The FSB said it had received information indicating that "terrorists had been preparing a series of attacks on administrative buildings, police and citizens in public places on the territory of Ingushetia."
Ingushetia is located in the Russian North Caucasus, and neighbors the troubled Chechen Republic, site of two devastating separatist wars since the break up of the U.S.S.R in 1991. While both republics have been plagued by attacks on police and authorities, as well as militant raids, violence has steadily escalated in recent months in Ingushetia.
"Recent attacks on power lines and communications facilities point to the possibility of a large-scale terrorist act in Ingushetia," an FSB official said.
The main districts included in the "counter-terrorist operation zone" include Ingushetia's largest city Nazran and the capital Magas. The operation began at 10:00 a.m. local time (7:00 a.m. GMT).
In line with the law on counter-terrorist operations, a number of heightened security measures, including ID checks and restricted public and transport movement, have been introduced in the zone.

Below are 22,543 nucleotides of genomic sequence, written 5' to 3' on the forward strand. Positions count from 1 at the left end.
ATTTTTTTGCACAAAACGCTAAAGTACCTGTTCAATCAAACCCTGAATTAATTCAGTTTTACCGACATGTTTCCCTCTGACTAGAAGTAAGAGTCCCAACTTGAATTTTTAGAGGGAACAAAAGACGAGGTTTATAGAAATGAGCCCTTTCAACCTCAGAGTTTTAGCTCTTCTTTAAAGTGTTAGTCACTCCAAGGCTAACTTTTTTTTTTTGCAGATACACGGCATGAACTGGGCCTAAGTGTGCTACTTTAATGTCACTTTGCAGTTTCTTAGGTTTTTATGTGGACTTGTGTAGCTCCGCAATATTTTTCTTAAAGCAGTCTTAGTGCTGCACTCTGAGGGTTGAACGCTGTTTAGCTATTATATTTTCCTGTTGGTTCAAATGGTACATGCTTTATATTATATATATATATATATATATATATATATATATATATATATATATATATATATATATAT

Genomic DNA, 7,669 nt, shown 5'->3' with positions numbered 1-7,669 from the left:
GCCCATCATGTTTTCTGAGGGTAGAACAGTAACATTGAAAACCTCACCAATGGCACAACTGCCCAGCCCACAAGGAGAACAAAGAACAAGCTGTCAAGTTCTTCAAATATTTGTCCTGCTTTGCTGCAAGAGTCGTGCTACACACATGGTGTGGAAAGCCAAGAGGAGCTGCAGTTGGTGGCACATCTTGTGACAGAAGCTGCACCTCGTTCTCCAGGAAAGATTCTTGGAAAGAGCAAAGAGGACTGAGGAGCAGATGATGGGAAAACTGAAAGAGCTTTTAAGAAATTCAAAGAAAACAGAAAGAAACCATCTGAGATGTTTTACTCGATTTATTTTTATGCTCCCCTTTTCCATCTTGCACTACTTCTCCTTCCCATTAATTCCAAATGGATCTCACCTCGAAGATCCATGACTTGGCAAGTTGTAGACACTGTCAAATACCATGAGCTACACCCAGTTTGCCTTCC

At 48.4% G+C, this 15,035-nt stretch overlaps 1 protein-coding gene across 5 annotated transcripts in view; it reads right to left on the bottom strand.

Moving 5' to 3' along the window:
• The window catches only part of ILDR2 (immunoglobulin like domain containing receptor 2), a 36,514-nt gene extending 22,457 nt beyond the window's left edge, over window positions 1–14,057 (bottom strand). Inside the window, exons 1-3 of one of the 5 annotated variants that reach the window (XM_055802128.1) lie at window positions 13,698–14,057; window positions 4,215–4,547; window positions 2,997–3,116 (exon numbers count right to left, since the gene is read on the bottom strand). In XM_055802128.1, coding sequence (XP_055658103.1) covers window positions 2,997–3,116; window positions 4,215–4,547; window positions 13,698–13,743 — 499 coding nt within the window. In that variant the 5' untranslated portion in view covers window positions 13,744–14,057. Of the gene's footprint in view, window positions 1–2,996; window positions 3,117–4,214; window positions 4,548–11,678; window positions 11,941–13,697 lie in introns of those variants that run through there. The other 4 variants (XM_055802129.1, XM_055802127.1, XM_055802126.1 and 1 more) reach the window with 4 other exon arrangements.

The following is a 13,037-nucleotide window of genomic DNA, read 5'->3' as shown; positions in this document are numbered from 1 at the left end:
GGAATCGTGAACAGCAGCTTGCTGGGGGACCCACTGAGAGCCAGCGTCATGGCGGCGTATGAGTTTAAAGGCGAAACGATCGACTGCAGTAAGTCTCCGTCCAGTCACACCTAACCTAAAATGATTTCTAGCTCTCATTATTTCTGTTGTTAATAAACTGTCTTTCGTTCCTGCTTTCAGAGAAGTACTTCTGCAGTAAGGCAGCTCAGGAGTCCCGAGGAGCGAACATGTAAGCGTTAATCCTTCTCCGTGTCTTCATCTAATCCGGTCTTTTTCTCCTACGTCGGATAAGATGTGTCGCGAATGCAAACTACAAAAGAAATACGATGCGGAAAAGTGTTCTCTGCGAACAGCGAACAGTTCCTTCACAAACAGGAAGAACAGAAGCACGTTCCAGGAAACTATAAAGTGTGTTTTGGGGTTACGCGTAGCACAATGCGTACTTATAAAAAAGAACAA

On January 9, in Ingushetia, gunmen opened automatic gunfire and launched grenades at two police cars carrying six police officers, killing one senior officer and wounding another. A police officer was later killed by unknown gunmen in the republic on January 16.
On January 17, a gun and grenade attack in Nazran reportedly targeted the home of republic's prime minister. Russia's FSB director Nikolai Patrushev was attending a meeting of the National Antiterrorism Committee in Magas at the time of the attack.
The government of the volatile republic has repeatedly said the attacks were linked to a crackdown on criminal groups and were an attempt to destabilize the region in the run up to the March 2 Russian presidential elections.